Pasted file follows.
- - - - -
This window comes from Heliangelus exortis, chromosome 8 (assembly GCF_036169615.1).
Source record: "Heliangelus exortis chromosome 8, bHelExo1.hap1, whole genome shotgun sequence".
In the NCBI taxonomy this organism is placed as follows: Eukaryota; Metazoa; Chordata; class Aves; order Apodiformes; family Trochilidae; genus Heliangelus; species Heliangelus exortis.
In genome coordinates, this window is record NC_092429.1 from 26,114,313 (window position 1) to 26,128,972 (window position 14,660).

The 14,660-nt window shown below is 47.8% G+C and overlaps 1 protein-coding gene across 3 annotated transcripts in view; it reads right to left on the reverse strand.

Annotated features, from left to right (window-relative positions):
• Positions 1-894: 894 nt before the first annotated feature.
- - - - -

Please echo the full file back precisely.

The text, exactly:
This window comes from Heliangelus exortis, chromosome 8 (assembly GCF_036169615.1).
Source record: "Heliangelus exortis chromosome 8, bHelExo1.hap1, whole genome shotgun sequence".
In the NCBI taxonomy this organism is placed as follows: Eukaryota; Metazoa; Chordata; class Aves; order Apodiformes; family Trochilidae; genus Heliangelus; species Heliangelus exortis.
In genome coordinates, this window is record NC_092429.1 from 26,114,313 (window position 1) to 26,128,972 (window position 14,660).

The 14,660-nt window shown below is 47.8% G+C and overlaps 1 protein-coding gene across 3 annotated transcripts in view; it reads right to left on the reverse strand.

Annotated features, from left to right (window-relative positions):
• Positions 1-894: 894 nt before the first annotated feature.